Seton Hill Model United Nations Team Goes Virtual for DC Conference; Earns Awards
Seton Hill’s Model United Nations team had to miss out on traveling to the Big Apple last spring for the National Model United Nations conference due to the COVID-19 pandemic. However, this fall they were able to experience something no other group of National Model United Nations students had before. From November 6 - 8, the National Model United Nations conference was held virtually for the first time in history. Typically, the team attends the conference that is held in New York each year. However, the team took the entire fall 2020 semester to prepare for a new virtual conference in Washington, D.C.
National Model United Nations is a nonprofit organization that advances understanding of the United Nations and international issues. The organization provides hands-on learning that allows students to confront a range of topics from the perspective of their assigned country. The conference provides students an opportunity to continue the important work of learning how to negotiate and simulate the United Nations while also practicing how to negotiate in an online format. Since 1927, the Model United Nations conference has been held in various locations. Today, there are in-person conferences held in New York, Washington, D.C. and other locations worldwide.
This year, seven dedicated students make up the Seton Hill Chapter of the Model United Nations:
- Chapter President Paris Szalla who is a senior political science and global studies major;
- Chapter Vice President Mark Nealon, a senior political science major;
- Ariana Scott, a junior political science and sociology major;
- Brianna Franzino, a junior global studies major;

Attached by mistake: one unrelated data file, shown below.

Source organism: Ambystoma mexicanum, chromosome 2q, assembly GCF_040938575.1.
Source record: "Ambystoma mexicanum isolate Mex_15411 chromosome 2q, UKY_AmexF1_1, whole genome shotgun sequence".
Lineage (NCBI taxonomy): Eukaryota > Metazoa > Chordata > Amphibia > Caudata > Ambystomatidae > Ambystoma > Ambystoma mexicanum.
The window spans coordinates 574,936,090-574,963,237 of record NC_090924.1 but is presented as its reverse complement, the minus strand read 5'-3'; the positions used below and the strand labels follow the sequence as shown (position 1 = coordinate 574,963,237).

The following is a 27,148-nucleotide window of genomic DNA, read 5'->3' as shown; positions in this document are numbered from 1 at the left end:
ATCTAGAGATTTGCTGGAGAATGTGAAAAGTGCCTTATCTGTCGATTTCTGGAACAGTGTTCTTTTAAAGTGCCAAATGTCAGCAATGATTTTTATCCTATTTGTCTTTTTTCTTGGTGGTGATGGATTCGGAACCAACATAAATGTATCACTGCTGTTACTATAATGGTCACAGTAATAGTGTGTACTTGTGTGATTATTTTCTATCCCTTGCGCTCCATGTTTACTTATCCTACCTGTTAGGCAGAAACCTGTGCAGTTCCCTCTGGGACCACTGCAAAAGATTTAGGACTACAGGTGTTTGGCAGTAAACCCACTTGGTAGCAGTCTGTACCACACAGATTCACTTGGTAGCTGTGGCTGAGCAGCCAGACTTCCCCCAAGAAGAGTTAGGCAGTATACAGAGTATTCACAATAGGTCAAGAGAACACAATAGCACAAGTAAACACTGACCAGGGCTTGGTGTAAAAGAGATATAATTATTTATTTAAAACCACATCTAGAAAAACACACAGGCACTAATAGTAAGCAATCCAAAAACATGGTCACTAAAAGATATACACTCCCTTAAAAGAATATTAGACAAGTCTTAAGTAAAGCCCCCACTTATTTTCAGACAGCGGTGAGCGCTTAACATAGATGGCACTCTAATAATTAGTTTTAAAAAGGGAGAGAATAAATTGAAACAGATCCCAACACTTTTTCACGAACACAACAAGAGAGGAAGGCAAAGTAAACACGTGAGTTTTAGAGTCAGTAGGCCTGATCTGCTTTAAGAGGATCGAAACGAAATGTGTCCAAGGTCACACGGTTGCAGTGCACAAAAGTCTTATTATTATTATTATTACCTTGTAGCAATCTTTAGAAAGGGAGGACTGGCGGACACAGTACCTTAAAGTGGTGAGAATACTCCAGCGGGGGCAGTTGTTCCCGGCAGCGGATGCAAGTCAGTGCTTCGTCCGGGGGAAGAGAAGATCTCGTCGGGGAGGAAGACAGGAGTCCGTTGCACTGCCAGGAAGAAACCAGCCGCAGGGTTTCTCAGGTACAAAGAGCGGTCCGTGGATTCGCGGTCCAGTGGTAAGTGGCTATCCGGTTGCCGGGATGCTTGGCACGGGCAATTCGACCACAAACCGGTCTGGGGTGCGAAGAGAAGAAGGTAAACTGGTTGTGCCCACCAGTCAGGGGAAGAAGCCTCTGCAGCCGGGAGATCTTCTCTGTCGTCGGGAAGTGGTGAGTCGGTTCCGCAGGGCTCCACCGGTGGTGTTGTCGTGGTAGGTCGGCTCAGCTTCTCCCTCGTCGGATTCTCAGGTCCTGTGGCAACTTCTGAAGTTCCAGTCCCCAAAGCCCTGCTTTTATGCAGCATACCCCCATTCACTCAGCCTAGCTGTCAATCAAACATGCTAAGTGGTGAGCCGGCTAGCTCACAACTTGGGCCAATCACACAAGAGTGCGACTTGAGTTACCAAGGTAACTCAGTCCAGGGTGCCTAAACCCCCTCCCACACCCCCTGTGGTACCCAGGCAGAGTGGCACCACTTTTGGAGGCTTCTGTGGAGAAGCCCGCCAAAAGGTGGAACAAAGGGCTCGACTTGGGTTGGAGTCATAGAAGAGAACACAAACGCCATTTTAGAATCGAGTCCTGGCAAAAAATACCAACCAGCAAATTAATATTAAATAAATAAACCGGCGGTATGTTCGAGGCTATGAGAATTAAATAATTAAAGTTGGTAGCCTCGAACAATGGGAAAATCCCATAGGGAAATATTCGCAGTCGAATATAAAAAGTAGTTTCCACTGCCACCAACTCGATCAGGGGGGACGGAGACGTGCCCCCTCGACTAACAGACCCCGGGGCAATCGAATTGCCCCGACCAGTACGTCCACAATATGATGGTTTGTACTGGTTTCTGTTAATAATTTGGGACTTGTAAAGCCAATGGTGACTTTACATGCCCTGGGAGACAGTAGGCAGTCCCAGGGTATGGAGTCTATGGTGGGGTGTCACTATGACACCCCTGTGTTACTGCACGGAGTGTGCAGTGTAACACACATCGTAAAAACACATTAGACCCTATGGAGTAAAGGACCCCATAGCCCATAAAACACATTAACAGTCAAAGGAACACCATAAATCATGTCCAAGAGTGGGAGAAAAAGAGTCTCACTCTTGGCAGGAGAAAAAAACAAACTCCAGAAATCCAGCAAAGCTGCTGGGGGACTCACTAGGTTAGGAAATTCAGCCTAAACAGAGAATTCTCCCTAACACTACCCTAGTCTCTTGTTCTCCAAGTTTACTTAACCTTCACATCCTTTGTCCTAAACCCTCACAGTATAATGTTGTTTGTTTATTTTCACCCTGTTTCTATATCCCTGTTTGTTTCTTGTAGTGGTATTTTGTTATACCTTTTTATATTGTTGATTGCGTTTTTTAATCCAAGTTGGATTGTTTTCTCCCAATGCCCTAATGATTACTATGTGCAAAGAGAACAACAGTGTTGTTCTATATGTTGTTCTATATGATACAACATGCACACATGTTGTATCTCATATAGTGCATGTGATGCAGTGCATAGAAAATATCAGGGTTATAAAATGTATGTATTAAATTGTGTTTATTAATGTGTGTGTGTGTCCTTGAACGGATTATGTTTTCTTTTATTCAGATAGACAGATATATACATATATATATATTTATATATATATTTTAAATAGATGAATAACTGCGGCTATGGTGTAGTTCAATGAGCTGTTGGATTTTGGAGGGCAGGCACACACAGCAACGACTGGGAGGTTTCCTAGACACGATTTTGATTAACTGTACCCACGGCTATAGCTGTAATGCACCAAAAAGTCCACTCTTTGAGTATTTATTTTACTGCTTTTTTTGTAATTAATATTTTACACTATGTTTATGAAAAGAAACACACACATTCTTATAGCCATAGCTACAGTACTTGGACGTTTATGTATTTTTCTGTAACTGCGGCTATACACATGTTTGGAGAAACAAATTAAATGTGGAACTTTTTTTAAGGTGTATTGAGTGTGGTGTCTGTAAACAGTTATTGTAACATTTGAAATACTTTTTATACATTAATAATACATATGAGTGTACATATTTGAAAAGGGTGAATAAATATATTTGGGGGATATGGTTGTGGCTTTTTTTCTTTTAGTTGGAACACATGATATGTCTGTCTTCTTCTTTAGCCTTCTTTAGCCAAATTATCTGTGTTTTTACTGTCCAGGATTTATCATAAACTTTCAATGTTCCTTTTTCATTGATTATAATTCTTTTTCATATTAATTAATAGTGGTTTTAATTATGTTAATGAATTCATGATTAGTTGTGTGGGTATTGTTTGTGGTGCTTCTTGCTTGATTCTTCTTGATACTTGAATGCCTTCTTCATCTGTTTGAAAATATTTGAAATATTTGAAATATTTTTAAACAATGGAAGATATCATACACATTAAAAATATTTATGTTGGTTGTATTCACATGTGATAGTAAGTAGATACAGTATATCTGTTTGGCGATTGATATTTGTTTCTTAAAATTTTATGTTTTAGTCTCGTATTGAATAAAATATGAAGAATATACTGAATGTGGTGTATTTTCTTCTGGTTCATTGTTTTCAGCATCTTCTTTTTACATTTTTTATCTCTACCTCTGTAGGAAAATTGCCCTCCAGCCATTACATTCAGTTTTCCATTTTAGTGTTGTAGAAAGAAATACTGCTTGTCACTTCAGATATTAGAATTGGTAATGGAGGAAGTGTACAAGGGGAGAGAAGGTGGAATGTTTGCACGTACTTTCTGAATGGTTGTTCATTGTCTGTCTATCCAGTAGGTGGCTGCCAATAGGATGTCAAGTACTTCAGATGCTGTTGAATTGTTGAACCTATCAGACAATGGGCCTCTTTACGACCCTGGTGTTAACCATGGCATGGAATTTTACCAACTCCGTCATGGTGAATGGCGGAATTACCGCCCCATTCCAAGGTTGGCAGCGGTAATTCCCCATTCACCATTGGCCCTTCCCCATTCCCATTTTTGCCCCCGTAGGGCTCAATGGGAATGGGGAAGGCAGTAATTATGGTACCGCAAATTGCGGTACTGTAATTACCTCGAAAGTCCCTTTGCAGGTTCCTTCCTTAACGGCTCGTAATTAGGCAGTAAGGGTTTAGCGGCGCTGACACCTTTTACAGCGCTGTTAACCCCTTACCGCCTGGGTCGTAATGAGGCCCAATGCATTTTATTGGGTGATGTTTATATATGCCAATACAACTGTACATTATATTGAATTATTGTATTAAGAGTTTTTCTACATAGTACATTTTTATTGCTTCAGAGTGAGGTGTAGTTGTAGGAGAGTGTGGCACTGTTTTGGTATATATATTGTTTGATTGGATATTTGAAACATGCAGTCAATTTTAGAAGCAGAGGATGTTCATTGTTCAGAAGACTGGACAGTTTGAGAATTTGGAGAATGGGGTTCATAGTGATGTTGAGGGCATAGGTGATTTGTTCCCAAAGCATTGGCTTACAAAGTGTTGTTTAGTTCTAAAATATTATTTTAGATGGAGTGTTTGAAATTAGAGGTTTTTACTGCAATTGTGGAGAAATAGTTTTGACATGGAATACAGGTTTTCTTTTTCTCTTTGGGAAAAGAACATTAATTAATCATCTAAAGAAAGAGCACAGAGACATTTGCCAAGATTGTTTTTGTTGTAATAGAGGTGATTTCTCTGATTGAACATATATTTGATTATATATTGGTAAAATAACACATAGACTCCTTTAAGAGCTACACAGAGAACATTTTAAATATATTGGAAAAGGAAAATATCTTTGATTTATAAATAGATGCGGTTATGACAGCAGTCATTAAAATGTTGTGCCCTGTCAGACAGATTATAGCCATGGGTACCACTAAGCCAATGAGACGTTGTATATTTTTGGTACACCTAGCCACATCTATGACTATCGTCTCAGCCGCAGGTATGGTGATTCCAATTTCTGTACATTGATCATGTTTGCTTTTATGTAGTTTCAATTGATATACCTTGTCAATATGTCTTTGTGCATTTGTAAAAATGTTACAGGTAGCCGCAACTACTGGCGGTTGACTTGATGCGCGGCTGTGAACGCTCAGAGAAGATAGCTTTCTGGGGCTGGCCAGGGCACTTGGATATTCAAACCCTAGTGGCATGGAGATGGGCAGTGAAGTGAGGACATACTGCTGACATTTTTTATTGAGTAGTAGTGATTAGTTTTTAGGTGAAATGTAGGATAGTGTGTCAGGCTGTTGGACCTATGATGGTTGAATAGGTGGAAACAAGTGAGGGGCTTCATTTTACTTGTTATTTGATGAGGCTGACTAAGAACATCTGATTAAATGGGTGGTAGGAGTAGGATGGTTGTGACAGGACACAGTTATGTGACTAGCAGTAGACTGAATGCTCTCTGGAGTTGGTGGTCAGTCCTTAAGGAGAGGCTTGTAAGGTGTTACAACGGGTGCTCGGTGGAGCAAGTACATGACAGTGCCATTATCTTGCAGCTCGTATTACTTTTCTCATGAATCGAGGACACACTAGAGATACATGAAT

- Gabrielle Bubin, a sophomore political science and global studies major;
- Pietro Porco, a freshman political science and global studies major; and
- Shannon Hubble, a senior political science major.
Through the fall semester, the group met regularly to practice negotiation and diplomacy skills. They also learned as much as possible about the Western African country of Niger, which they represented during the conference simulation. During the conference each student worked in different committees to negotiate agreements on human rights and common security issues with delegates representing other countries.
"We were pleasantly surprised at how accessible it was and how it really did help to give the experience of simulating negotiation that happens at the United Nations for the purpose of coming up with policies to address social problems in our world."
Paris Szalla is a four-year member of the Seton Hill Chapter Model United Nations and has attended three conferences thus far, all in person. During this fall conference, Paris represented Niger as a member of the Security Council, a committee that she had not previously served on. She commented on this year’s online conference and how it is “surprisingly authentic compared to the actual experience you get when you are in New York.” Several other members also commented on the positive experiences that they were able to take away from this virtual conference, and how the diplomacy was relatively similar to face-to-face conferences.
“This was certainly a first for our school’s Model United Nations program, as well as dozens across the globe. I am so proud of each and every member of this group, as well as our faculty leader, for preparing us for this groundbreaking virtual conference,” said Mark Nealon, a senior political science major.
Seton Hill’s team earned an Honorable Mention Delegation Award for their exceptional commitment and work representing the country of Niger. Two members, Gabrielle Bubin and Pietro Porco, received the Outstanding Position Paper in Committee award for their position paper on policies related to Conventional Arms and Measures to Prevent Terrorists from Acquiring Weapons of Mass Destruction, the topic that their committee chose to focus on.
As advisor of the group, Roni Kay O’Dell, Ph.D., associate professor of political science, noted the students’ outstanding work, and their dedication to engaging in these discussions and enhancing their negotiation skills to make the world a better place. Spending several hours a week preparing for the conference, the students worked diligently throughout the fall semester leading up to the conference. Even so, they were somewhat hesitant about attending this new, virtual event.
“I think we were all a little bit nervous going into the weekend, not knowing what it was going to look like and whether it would be similar to the face-to-face simulation,” said Dr. O’Dell. “In the end, we were pleasantly surprised at how accessible it was and how it really did help to give the experience of simulating negotiation that happens at the United Nations for the purpose of coming up with policies to address social problems in our world.”